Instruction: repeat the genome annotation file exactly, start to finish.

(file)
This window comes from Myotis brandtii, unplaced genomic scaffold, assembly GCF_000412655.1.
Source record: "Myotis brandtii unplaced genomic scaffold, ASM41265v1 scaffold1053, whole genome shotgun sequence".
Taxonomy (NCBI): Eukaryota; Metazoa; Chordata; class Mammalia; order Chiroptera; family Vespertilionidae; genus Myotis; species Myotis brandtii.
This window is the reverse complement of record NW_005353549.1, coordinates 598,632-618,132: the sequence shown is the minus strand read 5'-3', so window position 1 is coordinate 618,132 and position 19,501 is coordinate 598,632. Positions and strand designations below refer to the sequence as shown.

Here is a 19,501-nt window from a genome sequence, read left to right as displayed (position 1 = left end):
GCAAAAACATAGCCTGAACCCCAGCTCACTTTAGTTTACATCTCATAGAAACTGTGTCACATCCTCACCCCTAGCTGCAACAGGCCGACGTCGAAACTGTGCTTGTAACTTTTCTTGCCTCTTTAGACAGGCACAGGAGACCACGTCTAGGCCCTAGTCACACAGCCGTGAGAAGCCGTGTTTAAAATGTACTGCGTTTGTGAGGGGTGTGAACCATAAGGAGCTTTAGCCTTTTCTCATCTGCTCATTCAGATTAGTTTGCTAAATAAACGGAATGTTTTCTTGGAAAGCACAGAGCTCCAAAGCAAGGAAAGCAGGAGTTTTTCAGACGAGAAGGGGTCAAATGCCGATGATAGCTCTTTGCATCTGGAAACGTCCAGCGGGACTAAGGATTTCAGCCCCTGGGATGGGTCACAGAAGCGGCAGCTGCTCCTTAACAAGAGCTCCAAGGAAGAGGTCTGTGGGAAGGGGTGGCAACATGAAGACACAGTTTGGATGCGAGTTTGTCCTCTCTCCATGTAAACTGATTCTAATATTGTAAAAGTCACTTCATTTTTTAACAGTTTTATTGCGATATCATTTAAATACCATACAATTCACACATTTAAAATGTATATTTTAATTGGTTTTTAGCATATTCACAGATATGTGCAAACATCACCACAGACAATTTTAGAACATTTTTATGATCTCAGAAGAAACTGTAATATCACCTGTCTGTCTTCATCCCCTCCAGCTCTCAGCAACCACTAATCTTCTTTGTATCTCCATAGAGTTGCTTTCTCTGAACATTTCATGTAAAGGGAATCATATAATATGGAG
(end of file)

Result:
This window comes from Myotis brandtii, unplaced genomic scaffold, assembly GCF_000412655.1.
Source record: "Myotis brandtii unplaced genomic scaffold, ASM41265v1 scaffold1053, whole genome shotgun sequence".
Taxonomy (NCBI): Eukaryota; Metazoa; Chordata; class Mammalia; order Chiroptera; family Vespertilionidae; genus Myotis; species Myotis brandtii.
This window is the reverse complement of record NW_005353549.1, coordinates 598,632-618,132: the sequence shown is the minus strand read 5'-3', so window position 1 is coordinate 618,132 and position 19,501 is coordinate 598,632. Positions and strand designations below refer to the sequence as shown.

Here is a 19,501-nt window from a genome sequence, read left to right as displayed (position 1 = left end):
GCAAAAACATAGCCTGAACCCCAGCTCACTTTAGTTTACATCTCATAGAAACTGTGTCACATCCTCACCCCTAGCTGCAACAGGCCGACGTCGAAACTGTGCTTGTAACTTTTCTTGCCTCTTTAGACAGGCACAGGAGACCACGTCTAGGCCCTAGTCACACAGCCGTGAGAAGCCGTGTTTAAAATGTACTGCGTTTGTGAGGGGTGTGAACCATAAGGAGCTTTAGCCTTTTCTCATCTGCTCATTCAGATTAGTTTGCTAAATAAACGGAATGTTTTCTTGGAAAGCACAGAGCTCCAAAGCAAGGAAAGCAGGAGTTTTTCAGACGAGAAGGGGTCAAATGCCGATGATAGCTCTTTGCATCTGGAAACGTCCAGCGGGACTAAGGATTTCAGCCCCTGGGATGGGTCACAGAAGCGGCAGCTGCTCCTTAACAAGAGCTCCAAGGAAGAGGTCTGTGGGAAGGGGTGGCAACATGAAGACACAGTTTGGATGCGAGTTTGTCCTCTCTCCATGTAAACTGATTCTAATATTGTAAAAGTCACTTCATTTTTTAACAGTTTTATTGCGATATCATTTAAATACCATACAATTCACACATTTAAAATGTATATTTTAATTGGTTTTTAGCATATTCACAGATATGTGCAAACATCACCACAGACAATTTTAGAACATTTTTATGATCTCAGAAGAAACTGTAATATCACCTGTCTGTCTTCATCCCCTCCAGCTCTCAGCAACCACTAATCTTCTTTGTATCTCCATAGAGTTGCTTTCTCTGAACATTTCATGTAAAGGGAATCATATAATATGGAG